Hypervirulent Mycobacterium tuberculosis
Tuberculosis outbreaks are often caused by hypervirulent strains of Mycobacterium tuberculosis
. In experimental animal infections, these clinical isolates elicit unusual immunopathology and may be either hyper- or hypoinflammatory. Similarly, recombinant hypervirulent M. tuberculosis
mutants, which exhibit increased bacterial burden or decreased host survival times in model infections, induce a spectrum of inflammatory responses. The majority of hypervirulent mutants identified have deletions in cell wall modifying enzymes or regulators that respond to environmental stimuli. Studies of these mutants have provided insight into the mechanisms that enable M. tuberculosis
to mask its full pathogenic potential, inducing a granuloma that provides a protective niche and enables the bacilli to sustain a long-term persistent infection.
Electron Transport and Respiration in Mycobacteria
Bavesh D. Kana, Edith E. Machowski, Norman Schechter, Jiah-Shin Teh, Harvey Rubin and Valerie Mizrahi
Bacteria have evolved a modular respiratory system that enables them to optimize energy production in environments that are variable and may be hostile. By adjusting the composition of the system to suit the specific conditions encountered, the organism is able to thrive in a particular environment. The flexibility conferred by a modular respiratory system is critical to the survival of many bacterial pathogens, including Mycobacterium tuberculosis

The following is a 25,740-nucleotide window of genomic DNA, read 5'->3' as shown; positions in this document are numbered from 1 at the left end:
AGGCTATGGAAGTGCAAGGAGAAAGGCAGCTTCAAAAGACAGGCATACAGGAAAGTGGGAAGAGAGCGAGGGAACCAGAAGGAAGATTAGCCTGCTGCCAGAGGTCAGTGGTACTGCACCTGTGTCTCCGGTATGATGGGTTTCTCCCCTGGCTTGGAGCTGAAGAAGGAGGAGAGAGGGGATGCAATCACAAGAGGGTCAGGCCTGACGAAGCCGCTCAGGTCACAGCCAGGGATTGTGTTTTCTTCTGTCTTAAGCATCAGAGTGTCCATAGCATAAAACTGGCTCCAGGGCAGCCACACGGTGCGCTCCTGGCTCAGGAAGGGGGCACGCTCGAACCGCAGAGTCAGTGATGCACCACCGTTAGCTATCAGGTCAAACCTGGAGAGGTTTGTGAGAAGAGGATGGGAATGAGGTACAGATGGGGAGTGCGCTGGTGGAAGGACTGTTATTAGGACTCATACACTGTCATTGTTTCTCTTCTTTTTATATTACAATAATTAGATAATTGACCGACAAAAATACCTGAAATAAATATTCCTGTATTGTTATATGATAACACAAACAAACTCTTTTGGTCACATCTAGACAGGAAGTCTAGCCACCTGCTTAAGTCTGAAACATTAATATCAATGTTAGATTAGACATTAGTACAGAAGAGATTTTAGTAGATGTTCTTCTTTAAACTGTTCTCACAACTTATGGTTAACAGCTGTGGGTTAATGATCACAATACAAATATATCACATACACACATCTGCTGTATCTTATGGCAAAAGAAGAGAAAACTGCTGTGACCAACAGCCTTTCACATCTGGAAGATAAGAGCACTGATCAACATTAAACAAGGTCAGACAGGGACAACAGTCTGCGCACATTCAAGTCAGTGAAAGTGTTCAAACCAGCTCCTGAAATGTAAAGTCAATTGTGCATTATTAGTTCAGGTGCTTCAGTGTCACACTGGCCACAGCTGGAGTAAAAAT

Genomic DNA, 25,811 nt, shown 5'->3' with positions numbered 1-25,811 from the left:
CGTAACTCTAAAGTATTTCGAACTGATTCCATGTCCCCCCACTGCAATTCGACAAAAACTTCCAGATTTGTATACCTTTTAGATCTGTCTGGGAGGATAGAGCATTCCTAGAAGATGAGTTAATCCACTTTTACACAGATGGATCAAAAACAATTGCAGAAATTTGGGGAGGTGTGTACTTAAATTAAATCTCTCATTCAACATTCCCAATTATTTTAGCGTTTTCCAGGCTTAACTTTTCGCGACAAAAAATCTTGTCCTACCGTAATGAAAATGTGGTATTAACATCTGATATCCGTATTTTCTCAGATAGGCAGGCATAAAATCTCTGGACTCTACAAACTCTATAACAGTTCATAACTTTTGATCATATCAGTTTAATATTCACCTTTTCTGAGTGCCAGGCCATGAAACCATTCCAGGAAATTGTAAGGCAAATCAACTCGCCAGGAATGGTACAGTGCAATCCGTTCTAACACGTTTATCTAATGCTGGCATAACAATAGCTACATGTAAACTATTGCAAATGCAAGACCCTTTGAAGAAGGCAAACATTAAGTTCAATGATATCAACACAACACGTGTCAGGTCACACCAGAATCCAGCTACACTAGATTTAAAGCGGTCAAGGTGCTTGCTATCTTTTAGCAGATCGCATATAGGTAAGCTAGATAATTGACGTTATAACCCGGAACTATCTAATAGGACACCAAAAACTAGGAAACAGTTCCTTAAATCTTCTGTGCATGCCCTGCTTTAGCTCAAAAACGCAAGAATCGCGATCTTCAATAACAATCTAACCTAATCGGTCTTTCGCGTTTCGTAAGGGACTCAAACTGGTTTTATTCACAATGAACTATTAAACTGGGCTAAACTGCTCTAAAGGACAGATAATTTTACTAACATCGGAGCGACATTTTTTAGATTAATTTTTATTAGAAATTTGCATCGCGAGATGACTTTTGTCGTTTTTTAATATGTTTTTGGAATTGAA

. In this chapter, we firstly review the composition of the respiratory systems of sequenced mycobacterial species as deduced from a comparative analysis of their respiratory gene complements, and from the function of specific system components, as revealed by biochemical and physiological studies. We then review the transcriptional changes of respiratory system components of M. tuberculosis
observed in various models of growth and persistence in vitro
and in vivo
, identify the common themes that have emerged from these studies and relate them to the physiology of this pathogen during infection. These findings are framed in the context of exciting new developments in tuberculosis drug discovery, which are predicated on targeting respiration and electron transport through inhibition of type II NADH dehydrogenase, ATP synthase, and menaquinone biosynthetic enzymes.
Novel paradigms of complex lipid biosynthetic machinery of Mycobacterium tuberculosis
Arush Chhabra and Rajesh S. Gokhale
posseses a repertoire of complex lipids. Many of these lipids are crucial to its survival and virulence. Fatty-acyl components of the mycobacterial lipids are synthesised by the concerted action of fatty acid synthases (FASs) and polyketide synthases (PKSs). While the single multifunctional type I FAS carries out de novo